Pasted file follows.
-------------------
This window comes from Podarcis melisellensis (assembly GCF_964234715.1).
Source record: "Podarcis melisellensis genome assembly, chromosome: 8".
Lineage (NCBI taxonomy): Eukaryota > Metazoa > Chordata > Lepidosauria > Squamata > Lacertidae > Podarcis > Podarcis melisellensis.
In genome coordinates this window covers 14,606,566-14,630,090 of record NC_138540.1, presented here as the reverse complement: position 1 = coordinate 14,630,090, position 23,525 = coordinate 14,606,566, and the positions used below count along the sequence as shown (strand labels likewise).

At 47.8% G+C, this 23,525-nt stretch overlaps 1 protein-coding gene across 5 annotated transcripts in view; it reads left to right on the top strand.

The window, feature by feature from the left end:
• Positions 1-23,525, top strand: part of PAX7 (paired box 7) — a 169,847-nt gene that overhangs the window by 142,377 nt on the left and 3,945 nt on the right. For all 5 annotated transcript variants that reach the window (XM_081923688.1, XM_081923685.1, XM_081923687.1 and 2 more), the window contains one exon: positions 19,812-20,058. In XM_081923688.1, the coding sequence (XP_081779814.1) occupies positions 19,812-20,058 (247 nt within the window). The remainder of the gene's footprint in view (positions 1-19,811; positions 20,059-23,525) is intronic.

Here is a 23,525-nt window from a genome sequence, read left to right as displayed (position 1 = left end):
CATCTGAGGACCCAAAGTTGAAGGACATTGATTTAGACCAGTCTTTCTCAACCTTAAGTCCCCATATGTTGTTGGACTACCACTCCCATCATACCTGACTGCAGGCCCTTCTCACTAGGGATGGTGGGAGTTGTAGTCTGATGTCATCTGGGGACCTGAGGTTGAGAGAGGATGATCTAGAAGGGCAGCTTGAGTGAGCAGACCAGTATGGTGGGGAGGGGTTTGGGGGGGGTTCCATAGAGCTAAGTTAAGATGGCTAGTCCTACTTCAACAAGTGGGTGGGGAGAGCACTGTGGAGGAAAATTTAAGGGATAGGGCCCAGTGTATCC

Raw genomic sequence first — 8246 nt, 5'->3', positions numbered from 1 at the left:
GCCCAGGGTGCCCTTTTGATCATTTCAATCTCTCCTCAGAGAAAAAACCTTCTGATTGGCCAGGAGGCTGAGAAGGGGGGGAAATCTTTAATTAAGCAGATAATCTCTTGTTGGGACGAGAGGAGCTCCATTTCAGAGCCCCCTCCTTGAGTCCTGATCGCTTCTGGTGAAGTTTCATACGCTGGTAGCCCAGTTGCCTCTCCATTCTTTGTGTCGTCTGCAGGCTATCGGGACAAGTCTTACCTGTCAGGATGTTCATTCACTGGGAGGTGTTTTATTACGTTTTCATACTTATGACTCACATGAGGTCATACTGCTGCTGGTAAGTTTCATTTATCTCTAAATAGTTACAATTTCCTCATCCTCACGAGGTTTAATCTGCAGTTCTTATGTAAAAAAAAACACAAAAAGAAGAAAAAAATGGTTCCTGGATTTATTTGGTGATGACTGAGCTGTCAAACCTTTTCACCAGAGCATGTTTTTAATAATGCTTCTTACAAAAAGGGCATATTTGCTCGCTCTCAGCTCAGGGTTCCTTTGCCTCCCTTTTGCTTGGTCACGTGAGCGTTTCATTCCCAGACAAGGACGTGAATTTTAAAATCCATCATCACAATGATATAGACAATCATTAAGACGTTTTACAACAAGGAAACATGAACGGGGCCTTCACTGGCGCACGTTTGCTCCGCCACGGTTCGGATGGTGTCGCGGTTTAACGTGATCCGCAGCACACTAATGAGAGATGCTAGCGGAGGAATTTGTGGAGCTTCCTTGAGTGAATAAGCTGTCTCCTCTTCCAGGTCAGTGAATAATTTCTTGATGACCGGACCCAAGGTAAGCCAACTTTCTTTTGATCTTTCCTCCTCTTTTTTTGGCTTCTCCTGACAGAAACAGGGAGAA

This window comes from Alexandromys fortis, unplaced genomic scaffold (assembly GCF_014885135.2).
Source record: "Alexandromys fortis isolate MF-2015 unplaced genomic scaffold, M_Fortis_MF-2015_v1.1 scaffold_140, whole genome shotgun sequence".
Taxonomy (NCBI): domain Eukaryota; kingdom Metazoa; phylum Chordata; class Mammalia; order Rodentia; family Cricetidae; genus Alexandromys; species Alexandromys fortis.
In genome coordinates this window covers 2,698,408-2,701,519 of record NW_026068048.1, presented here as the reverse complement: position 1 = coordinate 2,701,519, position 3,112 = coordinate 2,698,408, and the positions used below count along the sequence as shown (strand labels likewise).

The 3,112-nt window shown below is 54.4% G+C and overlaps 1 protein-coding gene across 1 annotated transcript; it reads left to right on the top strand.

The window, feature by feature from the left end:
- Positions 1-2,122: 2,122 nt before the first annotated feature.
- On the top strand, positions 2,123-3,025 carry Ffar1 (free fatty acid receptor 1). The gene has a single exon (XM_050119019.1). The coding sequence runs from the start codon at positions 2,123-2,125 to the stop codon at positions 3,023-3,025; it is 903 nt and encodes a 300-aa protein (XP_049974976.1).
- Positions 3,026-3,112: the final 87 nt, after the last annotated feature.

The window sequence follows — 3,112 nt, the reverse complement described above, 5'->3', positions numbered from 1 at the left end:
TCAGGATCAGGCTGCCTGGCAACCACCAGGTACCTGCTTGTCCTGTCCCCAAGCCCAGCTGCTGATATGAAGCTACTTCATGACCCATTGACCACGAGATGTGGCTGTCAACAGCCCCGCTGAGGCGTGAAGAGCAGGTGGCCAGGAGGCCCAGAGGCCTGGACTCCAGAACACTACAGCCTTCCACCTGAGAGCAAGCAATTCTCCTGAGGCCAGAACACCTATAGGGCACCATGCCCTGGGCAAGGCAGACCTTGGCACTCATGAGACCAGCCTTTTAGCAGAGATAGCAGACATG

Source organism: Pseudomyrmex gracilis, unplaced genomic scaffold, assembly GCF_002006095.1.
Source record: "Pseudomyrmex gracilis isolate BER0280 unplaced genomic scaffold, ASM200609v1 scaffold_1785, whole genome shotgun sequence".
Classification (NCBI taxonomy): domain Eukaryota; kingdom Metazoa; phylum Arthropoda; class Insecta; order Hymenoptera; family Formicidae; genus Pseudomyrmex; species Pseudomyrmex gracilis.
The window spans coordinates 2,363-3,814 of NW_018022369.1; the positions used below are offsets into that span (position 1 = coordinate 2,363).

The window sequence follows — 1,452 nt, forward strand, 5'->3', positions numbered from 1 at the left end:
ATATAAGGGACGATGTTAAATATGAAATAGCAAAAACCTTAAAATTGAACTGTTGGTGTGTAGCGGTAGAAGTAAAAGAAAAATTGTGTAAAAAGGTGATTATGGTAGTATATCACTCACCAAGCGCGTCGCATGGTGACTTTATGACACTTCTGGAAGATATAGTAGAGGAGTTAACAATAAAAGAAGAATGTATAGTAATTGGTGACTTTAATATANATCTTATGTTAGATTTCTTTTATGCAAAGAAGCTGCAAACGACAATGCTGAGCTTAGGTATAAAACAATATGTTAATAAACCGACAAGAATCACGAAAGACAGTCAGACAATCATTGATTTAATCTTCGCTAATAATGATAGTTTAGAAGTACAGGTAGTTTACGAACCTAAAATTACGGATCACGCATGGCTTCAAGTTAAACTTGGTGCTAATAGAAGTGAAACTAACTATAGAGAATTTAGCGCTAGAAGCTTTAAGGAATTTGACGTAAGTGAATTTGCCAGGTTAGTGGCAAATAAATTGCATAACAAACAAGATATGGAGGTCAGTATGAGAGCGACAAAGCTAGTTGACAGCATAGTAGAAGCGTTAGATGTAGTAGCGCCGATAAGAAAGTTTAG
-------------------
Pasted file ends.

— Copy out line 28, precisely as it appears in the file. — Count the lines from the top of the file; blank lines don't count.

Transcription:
ATATAAGGGACGATGTTAAATATGAAATAGCAAAAACCTTAAAATTGAACTGTTGGTGTGTAGCGGTAGAAGTAAAAGAAAAATTGTGTAAAAAGGTGATTATGGTAGTATATCACTCACCAAGCGCGTCGCATGGTGACTTTATGACACTTCTGGAAGATATAGTAGAGGAGTTAACAATAAAAGAAGAATGTATAGTAATTGGTGACTTTAATATANATCTTATGTTAGATTTCTTTTATGCAAAGAAGCTGCAAACGACAATGCTGAGCTTAGGTATAAAACAATATGTTAATAAACCGACAAGAATCACGAAAGACAGTCAGACAATCATTGATTTAATCTTCGCTAATAATGATAGTTTAGAAGTACAGGTAGTTTACGAACCTAAAATTACGGATCACGCATGGCTTCAAGTTAAACTTGGTGCTAATAGAAGTGAAACTAACTATAGAGAATTTAGCGCTAGAAGCTTTAAGGAATTTGACGTAAGTGAATTTGCCAGGTTAGTGGCAAATAAATTGCATAACAAACAAGATATGGAGGTCAGTATGAGAGCGACAAAGCTAGTTGACAGCATAGTAGAAGCGTTAGATGTAGTAGCGCCGATAAGAAAGTTTAG